Insurers are anticipating that 2014 will be the most expensive year for the aviation market since 2001 and global air travel is likely to double again by 2030. Could this be an opportunity for the capital markets?
Over the last 40 years, passenger air traffic has approximately doubled every 15 years. A recent report from Airbus predicts that this rate of growth is likely to continue in the coming decades. Much of this growth is coming from new markets – last week Dubai International announced that it had overtaken Heathrow as the world’s largest international airport and Qatar airways announced a 10% stake in the parent company of Iberia and British Airways.
The recent collapse in the oil price can only accelerate the rise in passenger numbers and more passengers means more flights to insure. But crowded skies could also affect the risk as key infrastructure like airports and air traffic control centres strain to keep up with demand.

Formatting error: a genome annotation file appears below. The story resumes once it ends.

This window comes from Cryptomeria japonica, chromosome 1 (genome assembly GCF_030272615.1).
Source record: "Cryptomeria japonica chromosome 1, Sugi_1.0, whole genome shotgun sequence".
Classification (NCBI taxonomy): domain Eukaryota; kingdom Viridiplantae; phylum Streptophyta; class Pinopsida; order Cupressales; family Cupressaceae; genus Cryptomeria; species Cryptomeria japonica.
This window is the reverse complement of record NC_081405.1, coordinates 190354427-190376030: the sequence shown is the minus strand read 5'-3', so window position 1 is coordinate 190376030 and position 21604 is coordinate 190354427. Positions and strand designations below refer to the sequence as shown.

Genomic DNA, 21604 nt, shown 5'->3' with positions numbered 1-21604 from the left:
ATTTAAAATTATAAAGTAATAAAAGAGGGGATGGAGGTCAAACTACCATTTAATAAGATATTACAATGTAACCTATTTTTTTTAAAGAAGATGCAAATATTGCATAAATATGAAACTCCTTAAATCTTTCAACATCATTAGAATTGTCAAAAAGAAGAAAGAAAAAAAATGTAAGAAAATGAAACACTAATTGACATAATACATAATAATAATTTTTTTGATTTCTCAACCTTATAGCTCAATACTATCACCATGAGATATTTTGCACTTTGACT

The loss of AirAsia flight QZ8501, which went missing off the Indonesian coast in December 2014, marked the end to one of the toughest years in aviation history. Aviation insurers are anticipating claims of up to $1.8 billion for 2014, the biggest annual bill for the sector since 2001.
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Source: Inurance Linked